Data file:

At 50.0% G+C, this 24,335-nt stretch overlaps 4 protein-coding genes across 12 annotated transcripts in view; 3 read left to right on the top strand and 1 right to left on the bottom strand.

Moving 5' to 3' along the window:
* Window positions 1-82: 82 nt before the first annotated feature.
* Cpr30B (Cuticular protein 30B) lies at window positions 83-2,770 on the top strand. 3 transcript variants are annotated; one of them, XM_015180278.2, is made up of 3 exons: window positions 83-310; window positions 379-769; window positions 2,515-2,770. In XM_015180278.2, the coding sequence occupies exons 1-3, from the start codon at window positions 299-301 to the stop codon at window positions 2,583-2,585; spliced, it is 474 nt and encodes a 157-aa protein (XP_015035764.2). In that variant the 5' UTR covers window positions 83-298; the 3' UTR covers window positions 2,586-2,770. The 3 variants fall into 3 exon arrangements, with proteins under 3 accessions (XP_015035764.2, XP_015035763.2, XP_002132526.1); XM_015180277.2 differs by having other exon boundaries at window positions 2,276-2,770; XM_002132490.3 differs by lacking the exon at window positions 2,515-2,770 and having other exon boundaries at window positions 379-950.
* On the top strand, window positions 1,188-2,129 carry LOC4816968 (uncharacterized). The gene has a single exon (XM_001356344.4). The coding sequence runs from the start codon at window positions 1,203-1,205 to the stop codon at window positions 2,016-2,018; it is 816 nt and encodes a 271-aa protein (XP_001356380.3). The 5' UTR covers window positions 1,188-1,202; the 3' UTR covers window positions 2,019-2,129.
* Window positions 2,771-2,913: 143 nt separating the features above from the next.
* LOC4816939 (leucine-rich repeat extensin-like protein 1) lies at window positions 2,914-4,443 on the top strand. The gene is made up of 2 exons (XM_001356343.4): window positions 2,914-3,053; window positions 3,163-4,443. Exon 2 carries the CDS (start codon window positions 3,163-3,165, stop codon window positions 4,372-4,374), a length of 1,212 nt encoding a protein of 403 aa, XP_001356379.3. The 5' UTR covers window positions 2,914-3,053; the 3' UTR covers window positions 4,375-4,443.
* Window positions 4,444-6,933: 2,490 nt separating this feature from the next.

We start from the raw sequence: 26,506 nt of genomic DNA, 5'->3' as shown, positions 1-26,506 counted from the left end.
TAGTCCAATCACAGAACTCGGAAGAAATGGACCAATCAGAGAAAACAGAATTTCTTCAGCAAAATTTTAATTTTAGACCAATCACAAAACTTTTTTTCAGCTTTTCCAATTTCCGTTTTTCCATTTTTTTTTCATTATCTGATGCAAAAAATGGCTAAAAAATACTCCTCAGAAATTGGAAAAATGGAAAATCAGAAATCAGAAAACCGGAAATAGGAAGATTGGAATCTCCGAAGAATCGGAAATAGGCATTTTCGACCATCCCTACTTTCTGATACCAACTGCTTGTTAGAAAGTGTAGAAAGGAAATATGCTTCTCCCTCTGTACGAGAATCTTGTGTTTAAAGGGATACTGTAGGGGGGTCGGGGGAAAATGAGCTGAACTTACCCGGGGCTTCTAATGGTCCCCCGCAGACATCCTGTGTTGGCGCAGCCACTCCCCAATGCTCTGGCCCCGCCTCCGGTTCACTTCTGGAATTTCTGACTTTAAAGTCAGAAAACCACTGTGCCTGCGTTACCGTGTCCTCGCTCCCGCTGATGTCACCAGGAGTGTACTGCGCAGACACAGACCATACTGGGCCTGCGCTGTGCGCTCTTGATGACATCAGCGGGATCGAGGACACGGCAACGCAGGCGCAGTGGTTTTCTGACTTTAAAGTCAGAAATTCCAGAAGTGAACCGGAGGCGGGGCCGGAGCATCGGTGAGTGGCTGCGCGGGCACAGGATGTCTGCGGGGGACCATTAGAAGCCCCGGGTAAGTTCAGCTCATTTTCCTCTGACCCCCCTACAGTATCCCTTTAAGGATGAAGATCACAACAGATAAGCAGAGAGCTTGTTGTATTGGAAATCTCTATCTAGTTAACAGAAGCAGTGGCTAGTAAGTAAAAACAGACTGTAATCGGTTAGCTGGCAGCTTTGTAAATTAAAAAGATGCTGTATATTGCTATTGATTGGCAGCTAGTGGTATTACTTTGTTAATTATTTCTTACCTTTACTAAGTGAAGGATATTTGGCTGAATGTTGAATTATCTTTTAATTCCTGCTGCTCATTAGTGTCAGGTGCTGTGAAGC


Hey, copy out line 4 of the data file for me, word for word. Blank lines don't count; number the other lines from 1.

* Cpr30B (Cuticular protein 30B) lies at window positions 83-2,770 on the top strand. 3 transcript variants are annotated; one of them, XM_015180278.2, is made up of 3 exons: window positions 83-310; window positions 379-769; window positions 2,515-2,770. In XM_015180278.2, the coding sequence occupies exons 1-3, from the start codon at window positions 299-301 to the stop codon at window positions 2,583-2,585; spliced, it is 474 nt and encodes a 157-aa protein (XP_015035764.2). In that variant the 5' UTR covers window positions 83-298; the 3' UTR covers window positions 2,586-2,770. The 3 variants fall into 3 exon arrangements, with proteins under 3 accessions (XP_015035764.2, XP_015035763.2, XP_002132526.1); XM_015180277.2 differs by having other exon boundaries at window positions 2,276-2,770; XM_002132490.3 differs by lacking the exon at window positions 2,515-2,770 and having other exon boundaries at window positions 379-950.